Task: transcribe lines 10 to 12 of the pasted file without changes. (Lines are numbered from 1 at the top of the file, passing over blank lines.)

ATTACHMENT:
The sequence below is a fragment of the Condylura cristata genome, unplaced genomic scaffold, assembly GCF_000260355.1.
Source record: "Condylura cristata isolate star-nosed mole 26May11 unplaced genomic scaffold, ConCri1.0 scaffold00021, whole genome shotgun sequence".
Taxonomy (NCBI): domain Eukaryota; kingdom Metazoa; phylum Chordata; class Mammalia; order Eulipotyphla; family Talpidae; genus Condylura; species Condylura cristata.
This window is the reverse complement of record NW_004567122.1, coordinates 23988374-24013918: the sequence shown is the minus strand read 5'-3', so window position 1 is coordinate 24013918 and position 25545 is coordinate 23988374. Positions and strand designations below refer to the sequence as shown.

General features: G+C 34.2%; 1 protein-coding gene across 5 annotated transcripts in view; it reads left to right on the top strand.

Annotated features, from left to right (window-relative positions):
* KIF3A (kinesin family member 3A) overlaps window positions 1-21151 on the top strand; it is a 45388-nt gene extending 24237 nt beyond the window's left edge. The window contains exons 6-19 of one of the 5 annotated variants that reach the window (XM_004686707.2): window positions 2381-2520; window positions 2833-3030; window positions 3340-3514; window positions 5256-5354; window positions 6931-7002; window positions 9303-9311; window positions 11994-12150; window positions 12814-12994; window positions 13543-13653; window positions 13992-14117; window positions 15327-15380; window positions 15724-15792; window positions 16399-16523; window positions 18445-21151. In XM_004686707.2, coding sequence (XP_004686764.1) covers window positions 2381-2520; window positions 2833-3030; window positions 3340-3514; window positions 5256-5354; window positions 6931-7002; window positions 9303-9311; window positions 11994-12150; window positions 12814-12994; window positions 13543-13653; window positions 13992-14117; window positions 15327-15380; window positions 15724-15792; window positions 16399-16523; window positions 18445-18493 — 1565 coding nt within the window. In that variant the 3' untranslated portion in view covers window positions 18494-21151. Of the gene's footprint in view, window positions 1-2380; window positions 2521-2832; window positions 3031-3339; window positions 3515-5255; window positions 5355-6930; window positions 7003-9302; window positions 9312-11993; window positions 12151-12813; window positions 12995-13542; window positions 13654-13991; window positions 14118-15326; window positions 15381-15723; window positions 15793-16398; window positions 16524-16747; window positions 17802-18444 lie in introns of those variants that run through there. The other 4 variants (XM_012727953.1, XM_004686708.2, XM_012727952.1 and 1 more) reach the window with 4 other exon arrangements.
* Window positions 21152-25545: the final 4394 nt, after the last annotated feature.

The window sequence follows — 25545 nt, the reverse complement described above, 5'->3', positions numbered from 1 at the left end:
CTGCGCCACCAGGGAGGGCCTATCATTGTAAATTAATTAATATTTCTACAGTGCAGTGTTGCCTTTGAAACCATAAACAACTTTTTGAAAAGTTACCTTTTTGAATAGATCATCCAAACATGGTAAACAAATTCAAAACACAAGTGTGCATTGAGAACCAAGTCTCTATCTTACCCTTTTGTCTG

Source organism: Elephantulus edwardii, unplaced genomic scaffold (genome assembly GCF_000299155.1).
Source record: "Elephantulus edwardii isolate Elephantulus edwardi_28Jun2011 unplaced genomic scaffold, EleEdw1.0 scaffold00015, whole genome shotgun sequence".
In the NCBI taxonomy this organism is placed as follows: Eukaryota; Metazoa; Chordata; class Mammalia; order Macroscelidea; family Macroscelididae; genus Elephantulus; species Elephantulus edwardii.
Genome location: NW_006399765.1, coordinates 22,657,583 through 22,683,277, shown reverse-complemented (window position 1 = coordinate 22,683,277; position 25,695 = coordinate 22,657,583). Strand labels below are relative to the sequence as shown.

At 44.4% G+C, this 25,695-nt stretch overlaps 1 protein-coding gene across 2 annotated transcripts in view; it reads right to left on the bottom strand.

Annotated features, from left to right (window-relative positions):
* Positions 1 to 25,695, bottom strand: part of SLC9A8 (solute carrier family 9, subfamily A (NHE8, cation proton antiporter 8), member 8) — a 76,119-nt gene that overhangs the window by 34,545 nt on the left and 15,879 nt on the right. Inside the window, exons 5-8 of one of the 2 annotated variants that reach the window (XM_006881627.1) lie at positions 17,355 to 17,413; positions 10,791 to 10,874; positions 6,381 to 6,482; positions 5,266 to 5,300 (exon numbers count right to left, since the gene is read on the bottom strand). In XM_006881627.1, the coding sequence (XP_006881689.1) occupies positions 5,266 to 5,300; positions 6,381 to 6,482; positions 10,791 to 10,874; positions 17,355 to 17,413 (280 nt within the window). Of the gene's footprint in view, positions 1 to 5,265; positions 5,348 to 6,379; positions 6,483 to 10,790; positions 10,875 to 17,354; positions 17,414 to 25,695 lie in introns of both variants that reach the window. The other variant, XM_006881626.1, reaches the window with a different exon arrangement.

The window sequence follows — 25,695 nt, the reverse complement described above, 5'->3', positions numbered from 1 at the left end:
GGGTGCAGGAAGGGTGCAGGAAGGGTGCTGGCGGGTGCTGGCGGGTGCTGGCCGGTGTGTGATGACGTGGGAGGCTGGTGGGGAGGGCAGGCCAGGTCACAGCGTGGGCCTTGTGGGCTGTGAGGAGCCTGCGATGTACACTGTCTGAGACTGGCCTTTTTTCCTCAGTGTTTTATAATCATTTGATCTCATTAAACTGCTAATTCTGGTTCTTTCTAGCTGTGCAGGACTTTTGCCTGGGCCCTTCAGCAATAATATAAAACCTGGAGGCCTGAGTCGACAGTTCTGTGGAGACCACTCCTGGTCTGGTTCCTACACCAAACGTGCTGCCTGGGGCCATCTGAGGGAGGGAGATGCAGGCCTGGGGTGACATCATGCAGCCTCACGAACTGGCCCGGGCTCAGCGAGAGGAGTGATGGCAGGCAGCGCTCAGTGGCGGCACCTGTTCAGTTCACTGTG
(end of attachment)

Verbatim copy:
CTGCGCCACCAGGGAGGGCCTATCATTGTAAATTAATTAATATTTCTACAGTGCAGTGTTGCCTTTGAAACCATAAACAACTTTTTGAAAAGTTACCTTTTTGAATAGATCATCCAAACATGGTAAACAAATTCAAAACACAAGTGTGCATTGAGAACCAAGTCTCTATCTTACCCTTTTGTCTG

Source organism: Elephantulus edwardii, unplaced genomic scaffold (genome assembly GCF_000299155.1).
Source record: "Elephantulus edwardii isolate Elephantulus edwardi_28Jun2011 unplaced genomic scaffold, EleEdw1.0 scaffold00015, whole genome shotgun sequence".